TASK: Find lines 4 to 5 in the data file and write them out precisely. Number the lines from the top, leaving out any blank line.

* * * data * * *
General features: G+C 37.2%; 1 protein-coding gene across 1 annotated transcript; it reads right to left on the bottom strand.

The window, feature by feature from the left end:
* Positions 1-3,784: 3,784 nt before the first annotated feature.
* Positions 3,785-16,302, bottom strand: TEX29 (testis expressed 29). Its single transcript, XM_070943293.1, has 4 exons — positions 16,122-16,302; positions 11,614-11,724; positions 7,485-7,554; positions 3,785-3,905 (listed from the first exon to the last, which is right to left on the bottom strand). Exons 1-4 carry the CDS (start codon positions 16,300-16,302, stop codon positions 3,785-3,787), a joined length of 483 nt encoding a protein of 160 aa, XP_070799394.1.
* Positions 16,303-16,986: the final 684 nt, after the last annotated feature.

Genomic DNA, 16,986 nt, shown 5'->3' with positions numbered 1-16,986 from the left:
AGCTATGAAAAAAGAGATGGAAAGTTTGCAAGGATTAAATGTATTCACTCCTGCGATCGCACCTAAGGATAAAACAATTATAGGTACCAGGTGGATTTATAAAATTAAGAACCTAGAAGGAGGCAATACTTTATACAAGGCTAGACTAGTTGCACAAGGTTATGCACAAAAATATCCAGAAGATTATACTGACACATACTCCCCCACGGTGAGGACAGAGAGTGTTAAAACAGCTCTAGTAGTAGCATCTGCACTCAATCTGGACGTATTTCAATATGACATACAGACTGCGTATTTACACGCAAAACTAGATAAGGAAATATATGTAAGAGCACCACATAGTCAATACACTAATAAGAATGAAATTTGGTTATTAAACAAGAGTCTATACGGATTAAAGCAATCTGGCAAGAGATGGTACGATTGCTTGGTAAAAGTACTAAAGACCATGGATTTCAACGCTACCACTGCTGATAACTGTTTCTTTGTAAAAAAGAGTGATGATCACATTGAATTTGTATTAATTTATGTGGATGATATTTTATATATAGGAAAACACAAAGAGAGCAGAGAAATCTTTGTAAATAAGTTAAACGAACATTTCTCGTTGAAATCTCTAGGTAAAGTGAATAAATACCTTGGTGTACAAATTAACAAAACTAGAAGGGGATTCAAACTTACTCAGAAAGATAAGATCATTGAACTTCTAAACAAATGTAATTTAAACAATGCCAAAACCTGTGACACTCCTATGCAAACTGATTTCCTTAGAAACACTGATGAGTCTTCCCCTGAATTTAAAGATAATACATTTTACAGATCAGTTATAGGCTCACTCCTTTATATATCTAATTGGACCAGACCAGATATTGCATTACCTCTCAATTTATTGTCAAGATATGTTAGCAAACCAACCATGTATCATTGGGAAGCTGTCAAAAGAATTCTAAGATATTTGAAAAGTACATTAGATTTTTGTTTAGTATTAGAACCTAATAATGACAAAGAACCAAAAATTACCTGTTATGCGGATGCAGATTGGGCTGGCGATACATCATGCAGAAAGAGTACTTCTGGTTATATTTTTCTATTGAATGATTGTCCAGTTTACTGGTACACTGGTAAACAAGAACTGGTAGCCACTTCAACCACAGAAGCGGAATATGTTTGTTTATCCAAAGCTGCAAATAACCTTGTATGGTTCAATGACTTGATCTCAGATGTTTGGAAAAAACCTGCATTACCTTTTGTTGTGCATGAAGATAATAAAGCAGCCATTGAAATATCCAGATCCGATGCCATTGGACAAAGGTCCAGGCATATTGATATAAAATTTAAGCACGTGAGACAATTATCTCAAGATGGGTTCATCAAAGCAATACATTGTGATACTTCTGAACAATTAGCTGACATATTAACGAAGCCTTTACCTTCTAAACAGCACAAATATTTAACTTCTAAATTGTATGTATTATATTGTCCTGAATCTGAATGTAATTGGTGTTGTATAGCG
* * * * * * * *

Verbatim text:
* Positions 3,785-16,302, bottom strand: TEX29 (testis expressed 29). Its single transcript, XM_070943293.1, has 4 exons — positions 16,122-16,302; positions 11,614-11,724; positions 7,485-7,554; positions 3,785-3,905 (listed from the first exon to the last, which is right to left on the bottom strand). Exons 1-4 carry the CDS (start codon positions 16,300-16,302, stop codon positions 3,785-3,787), a joined length of 483 nt encoding a protein of 160 aa, XP_070799394.1.
* Positions 16,303-16,986: the final 684 nt, after the last annotated feature.